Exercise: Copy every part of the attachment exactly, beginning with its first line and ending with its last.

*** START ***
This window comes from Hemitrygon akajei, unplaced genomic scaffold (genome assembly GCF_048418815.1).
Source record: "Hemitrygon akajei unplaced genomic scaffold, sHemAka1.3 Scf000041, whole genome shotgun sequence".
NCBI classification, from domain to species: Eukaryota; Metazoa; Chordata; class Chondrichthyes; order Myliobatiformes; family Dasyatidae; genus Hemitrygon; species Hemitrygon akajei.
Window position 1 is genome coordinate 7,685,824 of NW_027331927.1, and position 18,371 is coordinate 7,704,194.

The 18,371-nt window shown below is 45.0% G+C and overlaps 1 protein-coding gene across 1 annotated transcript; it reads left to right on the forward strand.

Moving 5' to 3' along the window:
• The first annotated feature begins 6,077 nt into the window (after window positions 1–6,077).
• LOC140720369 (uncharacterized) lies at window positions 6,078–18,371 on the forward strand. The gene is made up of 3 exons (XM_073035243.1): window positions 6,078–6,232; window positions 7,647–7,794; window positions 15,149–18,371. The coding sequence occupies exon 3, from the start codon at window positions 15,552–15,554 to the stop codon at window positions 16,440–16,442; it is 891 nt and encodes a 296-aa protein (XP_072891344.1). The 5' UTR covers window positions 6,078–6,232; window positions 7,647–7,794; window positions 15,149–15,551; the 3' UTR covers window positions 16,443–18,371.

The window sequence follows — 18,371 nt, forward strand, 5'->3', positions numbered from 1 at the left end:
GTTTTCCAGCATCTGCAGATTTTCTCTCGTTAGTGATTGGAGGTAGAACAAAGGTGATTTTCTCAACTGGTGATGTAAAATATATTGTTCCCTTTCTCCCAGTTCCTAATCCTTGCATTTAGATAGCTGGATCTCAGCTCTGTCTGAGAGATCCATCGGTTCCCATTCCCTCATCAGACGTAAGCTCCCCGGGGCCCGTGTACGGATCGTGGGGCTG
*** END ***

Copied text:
This window comes from Hemitrygon akajei, unplaced genomic scaffold (genome assembly GCF_048418815.1).
Source record: "Hemitrygon akajei unplaced genomic scaffold, sHemAka1.3 Scf000041, whole genome shotgun sequence".
NCBI classification, from domain to species: Eukaryota; Metazoa; Chordata; class Chondrichthyes; order Myliobatiformes; family Dasyatidae; genus Hemitrygon; species Hemitrygon akajei.
Window position 1 is genome coordinate 7,685,824 of NW_027331927.1, and position 18,371 is coordinate 7,704,194.

The 18,371-nt window shown below is 45.0% G+C and overlaps 1 protein-coding gene across 1 annotated transcript; it reads left to right on the forward strand.

Moving 5' to 3' along the window:
• The first annotated feature begins 6,077 nt into the window (after window positions 1–6,077).
• LOC140720369 (uncharacterized) lies at window positions 6,078–18,371 on the forward strand. The gene is made up of 3 exons (XM_073035243.1): window positions 6,078–6,232; window positions 7,647–7,794; window positions 15,149–18,371. The coding sequence occupies exon 3, from the start codon at window positions 15,552–15,554 to the stop codon at window positions 16,440–16,442; it is 891 nt and encodes a 296-aa protein (XP_072891344.1). The 5' UTR covers window positions 6,078–6,232; window positions 7,647–7,794; window positions 15,149–15,551; the 3' UTR covers window positions 16,443–18,371.

The window sequence follows — 18,371 nt, forward strand, 5'->3', positions numbered from 1 at the left end:
GTTTTCCAGCATCTGCAGATTTTCTCTCGTTAGTGATTGGAGGTAGAACAAAGGTGATTTTCTCAACTGGTGATGTAAAATATATTGTTCCCTTTCTCCCAGTTCCTAATCCTTGCATTTAGATAGCTGGATCTCAGCTCTGTCTGAGAGATCCATCGGTTCCCATTCCCTCATCAGACGTAAGCTCCCCGGGGCCCGTGTACGGATCGTGGGGCTG